“Historically, the Caribbean has been at the forefront of every single movement for liberation in the New World. Its writers have been the allies and scaffolding of African diaspora scholarship. Today, the newly emerging voices of their offspring bravely confront and reflect on the diaspora experience with an urgency which demands to be heard.”
—BCLF

Caribbean and Caribbean-American stories are essential to New York City, and to Brooklyn especially. We hope that this collection helps preserve part of this deep history, and adds to the diversity of our library. Those yet uninitiated into the ways and beauty of Caribbean literature will be introduced to this sect of interesting writers – writers who have shaped modern literature in their own distinctive ways.

“When I was growing up, the books I read were by Enid Blyton and in it Blyton had children going to the beach for picnics, but they wore cardigans and they ate cucumber sandwiches. . . . And so of course, I try to imitate them, but you can’t wear a cardigan on a Caribbean beach. My grandparents had a friend, Beryl McBurnie. Beryl McBurnie was quite the opposite of that. She would wear all these great colors, you know, that we lived with, the reds and the pinks and the yellows and so on. And she would talk of tamarind, pommecythere, chataigne and all those…And suddenly I realized, I think she gave me permission to write about those things and, and I felt at home doing that.”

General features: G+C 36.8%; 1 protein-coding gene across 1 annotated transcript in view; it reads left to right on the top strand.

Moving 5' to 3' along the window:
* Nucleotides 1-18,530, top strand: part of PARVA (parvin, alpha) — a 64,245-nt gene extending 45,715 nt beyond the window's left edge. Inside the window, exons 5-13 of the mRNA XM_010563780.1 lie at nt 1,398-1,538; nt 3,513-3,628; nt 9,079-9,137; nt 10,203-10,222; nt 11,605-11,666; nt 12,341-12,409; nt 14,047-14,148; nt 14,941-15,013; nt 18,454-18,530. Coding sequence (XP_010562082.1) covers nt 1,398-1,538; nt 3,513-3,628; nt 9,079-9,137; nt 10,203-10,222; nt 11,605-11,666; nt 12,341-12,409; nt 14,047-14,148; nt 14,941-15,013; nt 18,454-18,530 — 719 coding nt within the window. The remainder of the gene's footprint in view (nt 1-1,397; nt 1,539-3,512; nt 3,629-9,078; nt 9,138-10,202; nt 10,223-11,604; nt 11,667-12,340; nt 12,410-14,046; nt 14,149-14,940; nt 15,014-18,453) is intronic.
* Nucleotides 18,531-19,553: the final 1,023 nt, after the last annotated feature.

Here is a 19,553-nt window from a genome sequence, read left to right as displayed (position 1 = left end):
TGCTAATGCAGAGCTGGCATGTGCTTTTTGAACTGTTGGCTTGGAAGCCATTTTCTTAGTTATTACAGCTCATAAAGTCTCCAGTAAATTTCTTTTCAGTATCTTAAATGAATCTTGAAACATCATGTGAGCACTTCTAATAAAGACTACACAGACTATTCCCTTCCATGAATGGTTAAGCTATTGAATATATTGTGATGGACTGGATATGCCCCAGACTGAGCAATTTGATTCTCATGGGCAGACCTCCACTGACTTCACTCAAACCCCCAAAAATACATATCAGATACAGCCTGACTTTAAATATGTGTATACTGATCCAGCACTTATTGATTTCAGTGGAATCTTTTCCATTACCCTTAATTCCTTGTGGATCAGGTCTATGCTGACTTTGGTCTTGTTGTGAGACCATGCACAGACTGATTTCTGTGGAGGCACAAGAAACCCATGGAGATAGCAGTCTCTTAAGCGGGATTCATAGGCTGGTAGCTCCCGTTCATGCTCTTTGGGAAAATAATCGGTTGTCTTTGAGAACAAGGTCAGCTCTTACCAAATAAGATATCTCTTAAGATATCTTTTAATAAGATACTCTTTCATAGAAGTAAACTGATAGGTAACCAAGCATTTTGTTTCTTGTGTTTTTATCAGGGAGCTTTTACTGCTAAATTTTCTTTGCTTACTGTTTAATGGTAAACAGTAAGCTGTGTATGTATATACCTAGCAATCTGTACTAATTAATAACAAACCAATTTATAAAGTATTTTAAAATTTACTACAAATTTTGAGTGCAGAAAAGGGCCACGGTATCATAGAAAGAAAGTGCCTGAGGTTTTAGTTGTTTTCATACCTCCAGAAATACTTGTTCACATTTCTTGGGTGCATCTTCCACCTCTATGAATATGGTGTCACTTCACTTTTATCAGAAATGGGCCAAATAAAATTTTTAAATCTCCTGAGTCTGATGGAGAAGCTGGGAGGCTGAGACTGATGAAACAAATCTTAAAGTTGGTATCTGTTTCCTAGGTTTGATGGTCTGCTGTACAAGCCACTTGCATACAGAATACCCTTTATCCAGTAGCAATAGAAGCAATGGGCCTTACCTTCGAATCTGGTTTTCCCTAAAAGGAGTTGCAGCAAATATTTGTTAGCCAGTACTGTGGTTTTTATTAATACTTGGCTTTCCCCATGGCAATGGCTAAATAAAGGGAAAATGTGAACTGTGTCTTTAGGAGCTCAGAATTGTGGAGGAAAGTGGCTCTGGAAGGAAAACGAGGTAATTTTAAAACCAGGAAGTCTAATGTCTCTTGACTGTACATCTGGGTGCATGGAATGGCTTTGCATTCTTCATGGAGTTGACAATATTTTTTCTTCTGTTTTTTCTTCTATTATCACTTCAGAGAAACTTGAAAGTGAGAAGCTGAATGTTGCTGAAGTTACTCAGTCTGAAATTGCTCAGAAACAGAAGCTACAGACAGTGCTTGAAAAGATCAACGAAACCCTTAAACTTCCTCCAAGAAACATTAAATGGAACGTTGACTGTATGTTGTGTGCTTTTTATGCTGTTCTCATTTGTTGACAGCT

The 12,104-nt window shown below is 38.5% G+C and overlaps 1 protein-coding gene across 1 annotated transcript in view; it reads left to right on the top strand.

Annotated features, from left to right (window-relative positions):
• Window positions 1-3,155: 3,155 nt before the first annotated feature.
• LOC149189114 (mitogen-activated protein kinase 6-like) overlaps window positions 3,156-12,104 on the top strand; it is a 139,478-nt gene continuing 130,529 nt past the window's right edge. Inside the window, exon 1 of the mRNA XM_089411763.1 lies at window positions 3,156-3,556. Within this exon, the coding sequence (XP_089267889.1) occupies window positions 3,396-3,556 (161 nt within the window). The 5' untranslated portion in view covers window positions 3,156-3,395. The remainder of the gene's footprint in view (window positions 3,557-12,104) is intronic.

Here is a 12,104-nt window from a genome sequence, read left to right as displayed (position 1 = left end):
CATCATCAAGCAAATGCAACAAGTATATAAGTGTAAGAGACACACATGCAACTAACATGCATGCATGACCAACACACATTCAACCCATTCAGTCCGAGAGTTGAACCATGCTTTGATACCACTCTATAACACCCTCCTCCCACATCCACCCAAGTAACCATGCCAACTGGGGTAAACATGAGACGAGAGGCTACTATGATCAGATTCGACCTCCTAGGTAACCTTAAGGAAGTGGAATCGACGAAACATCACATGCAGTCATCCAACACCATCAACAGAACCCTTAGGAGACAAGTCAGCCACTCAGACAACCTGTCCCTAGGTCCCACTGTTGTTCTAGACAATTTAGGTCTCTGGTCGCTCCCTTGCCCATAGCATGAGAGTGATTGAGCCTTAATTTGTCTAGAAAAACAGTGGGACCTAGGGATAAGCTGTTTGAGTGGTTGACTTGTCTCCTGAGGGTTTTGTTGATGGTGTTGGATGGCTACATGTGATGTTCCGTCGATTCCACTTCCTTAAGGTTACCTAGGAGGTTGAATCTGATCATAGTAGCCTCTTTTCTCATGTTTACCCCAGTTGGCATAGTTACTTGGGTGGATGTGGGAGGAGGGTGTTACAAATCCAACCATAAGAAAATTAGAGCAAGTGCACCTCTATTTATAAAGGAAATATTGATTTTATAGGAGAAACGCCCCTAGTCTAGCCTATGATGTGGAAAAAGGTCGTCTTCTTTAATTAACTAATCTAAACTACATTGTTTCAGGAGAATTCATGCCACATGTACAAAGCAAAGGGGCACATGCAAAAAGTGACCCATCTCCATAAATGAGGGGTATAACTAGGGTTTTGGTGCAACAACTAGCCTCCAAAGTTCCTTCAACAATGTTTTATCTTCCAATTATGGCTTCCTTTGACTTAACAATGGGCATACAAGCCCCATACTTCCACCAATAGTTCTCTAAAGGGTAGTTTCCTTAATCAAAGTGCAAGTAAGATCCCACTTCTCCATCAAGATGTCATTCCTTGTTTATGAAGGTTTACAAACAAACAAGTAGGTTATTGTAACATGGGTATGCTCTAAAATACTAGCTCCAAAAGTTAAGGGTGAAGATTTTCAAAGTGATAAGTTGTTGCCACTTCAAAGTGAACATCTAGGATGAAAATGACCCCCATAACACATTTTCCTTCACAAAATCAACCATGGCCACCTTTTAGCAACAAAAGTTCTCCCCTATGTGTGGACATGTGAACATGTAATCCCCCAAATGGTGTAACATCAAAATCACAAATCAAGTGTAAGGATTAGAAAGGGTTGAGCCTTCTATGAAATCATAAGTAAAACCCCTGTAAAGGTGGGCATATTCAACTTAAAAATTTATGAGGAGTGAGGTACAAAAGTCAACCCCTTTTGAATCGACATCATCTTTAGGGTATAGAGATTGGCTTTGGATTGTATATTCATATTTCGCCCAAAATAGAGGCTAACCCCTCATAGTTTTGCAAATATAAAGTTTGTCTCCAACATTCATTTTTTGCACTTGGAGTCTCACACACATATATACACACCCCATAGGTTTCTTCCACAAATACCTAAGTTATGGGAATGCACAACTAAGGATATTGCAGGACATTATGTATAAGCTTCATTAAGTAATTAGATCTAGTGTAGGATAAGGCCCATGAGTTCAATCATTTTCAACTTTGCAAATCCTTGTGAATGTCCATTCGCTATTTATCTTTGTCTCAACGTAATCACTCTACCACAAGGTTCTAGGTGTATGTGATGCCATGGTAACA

—Elizabeth Nunez

This collection will be ever growing and evolving. We invite you to suggest titles for our collection as well, which you can do through this link.


Listed alphabetically by author’s last name

  • The Great American by Alex Abella
  • Trinidad Noir, multiple authors, ed. by Lisa Allen-Agostini
  • Afterlife by Julia Alvarez
  • A Cafecito Story by Julia Alvarez
  • How the Garcia Girls Lost Their Accents by Julia Alvarez
  • In the Name of Salome by Julia Alvarez
  • In the Time of Butterflies by Julia Alvarez
  • Saving the World by Julia Alvarez
  • ¡Yo! By Julia Alvarez
  • How to Love a Jamaican by Alexia Arthurs
  • Under the Silk Cotton Tree by Jean Buffong
  • These Ghosts Are Family by Maisy Card
  • The Chronicle of the Seven Sorrows by Patrick Chamoiseau
  • Creole Folktales by Patrick Chamoiseau
  • Slave Old Man by Patrick Chamoiseau
  • Solibo by Patrick Chamoiseau
  • Texaco by Patrick Chamoiseau
  • Waiting in Vain by Colin Channer
  • What’s Mine and Yours by Colin Channer
  • Crossing the Mangrove by Maryse Conde
  • I, Tituba, Black Witch of Salem by Maryse Conde
  • The Story of the Cannibal Woman by Maryse Conde
  • Tree of Life by Maryse Conde